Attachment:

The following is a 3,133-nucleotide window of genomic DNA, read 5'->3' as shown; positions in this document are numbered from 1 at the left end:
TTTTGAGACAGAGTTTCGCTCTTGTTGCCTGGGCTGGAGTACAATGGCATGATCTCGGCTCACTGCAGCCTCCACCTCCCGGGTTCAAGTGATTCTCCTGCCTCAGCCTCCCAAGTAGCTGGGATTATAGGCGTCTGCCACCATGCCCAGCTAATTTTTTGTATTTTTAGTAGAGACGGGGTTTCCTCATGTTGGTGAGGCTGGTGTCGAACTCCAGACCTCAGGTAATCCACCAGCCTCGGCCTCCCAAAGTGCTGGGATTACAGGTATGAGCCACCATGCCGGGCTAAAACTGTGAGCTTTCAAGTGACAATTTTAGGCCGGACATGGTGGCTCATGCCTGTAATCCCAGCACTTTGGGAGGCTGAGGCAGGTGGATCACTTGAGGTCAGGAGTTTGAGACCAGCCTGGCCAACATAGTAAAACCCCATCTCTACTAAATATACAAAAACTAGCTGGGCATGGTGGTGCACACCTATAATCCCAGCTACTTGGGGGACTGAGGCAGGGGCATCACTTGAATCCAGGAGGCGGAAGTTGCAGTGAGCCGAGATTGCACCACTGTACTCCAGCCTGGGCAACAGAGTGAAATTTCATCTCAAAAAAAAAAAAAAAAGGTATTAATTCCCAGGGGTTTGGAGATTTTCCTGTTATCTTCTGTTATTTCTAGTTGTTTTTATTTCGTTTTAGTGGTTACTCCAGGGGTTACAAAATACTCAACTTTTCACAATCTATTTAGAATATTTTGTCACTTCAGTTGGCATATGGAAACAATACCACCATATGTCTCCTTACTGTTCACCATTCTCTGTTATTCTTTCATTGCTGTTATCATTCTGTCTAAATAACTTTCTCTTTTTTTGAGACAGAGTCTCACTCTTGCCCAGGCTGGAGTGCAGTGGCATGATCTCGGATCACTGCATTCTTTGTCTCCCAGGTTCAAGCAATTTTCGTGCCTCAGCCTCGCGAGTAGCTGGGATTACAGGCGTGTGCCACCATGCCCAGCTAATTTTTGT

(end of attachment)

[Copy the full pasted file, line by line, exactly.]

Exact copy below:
The following is a 3,133-nucleotide window of genomic DNA, read 5'->3' as shown; positions in this document are numbered from 1 at the left end:
TTTTGAGACAGAGTTTCGCTCTTGTTGCCTGGGCTGGAGTACAATGGCATGATCTCGGCTCACTGCAGCCTCCACCTCCCGGGTTCAAGTGATTCTCCTGCCTCAGCCTCCCAAGTAGCTGGGATTATAGGCGTCTGCCACCATGCCCAGCTAATTTTTTGTATTTTTAGTAGAGACGGGGTTTCCTCATGTTGGTGAGGCTGGTGTCGAACTCCAGACCTCAGGTAATCCACCAGCCTCGGCCTCCCAAAGTGCTGGGATTACAGGTATGAGCCACCATGCCGGGCTAAAACTGTGAGCTTTCAAGTGACAATTTTAGGCCGGACATGGTGGCTCATGCCTGTAATCCCAGCACTTTGGGAGGCTGAGGCAGGTGGATCACTTGAGGTCAGGAGTTTGAGACCAGCCTGGCCAACATAGTAAAACCCCATCTCTACTAAATATACAAAAACTAGCTGGGCATGGTGGTGCACACCTATAATCCCAGCTACTTGGGGGACTGAGGCAGGGGCATCACTTGAATCCAGGAGGCGGAAGTTGCAGTGAGCCGAGATTGCACCACTGTACTCCAGCCTGGGCAACAGAGTGAAATTTCATCTCAAAAAAAAAAAAAAAAGGTATTAATTCCCAGGGGTTTGGAGATTTTCCTGTTATCTTCTGTTATTTCTAGTTGTTTTTATTTCGTTTTAGTGGTTACTCCAGGGGTTACAAAATACTCAACTTTTCACAATCTATTTAGAATATTTTGTCACTTCAGTTGGCATATGGAAACAATACCACCATATGTCTCCTTACTGTTCACCATTCTCTGTTATTCTTTCATTGCTGTTATCATTCTGTCTAAATAACTTTCTCTTTTTTTGAGACAGAGTCTCACTCTTGCCCAGGCTGGAGTGCAGTGGCATGATCTCGGATCACTGCATTCTTTGTCTCCCAGGTTCAAGCAATTTTCGTGCCTCAGCCTCGCGAGTAGCTGGGATTACAGGCGTGTGCCACCATGCCCAGCTAATTTTTGT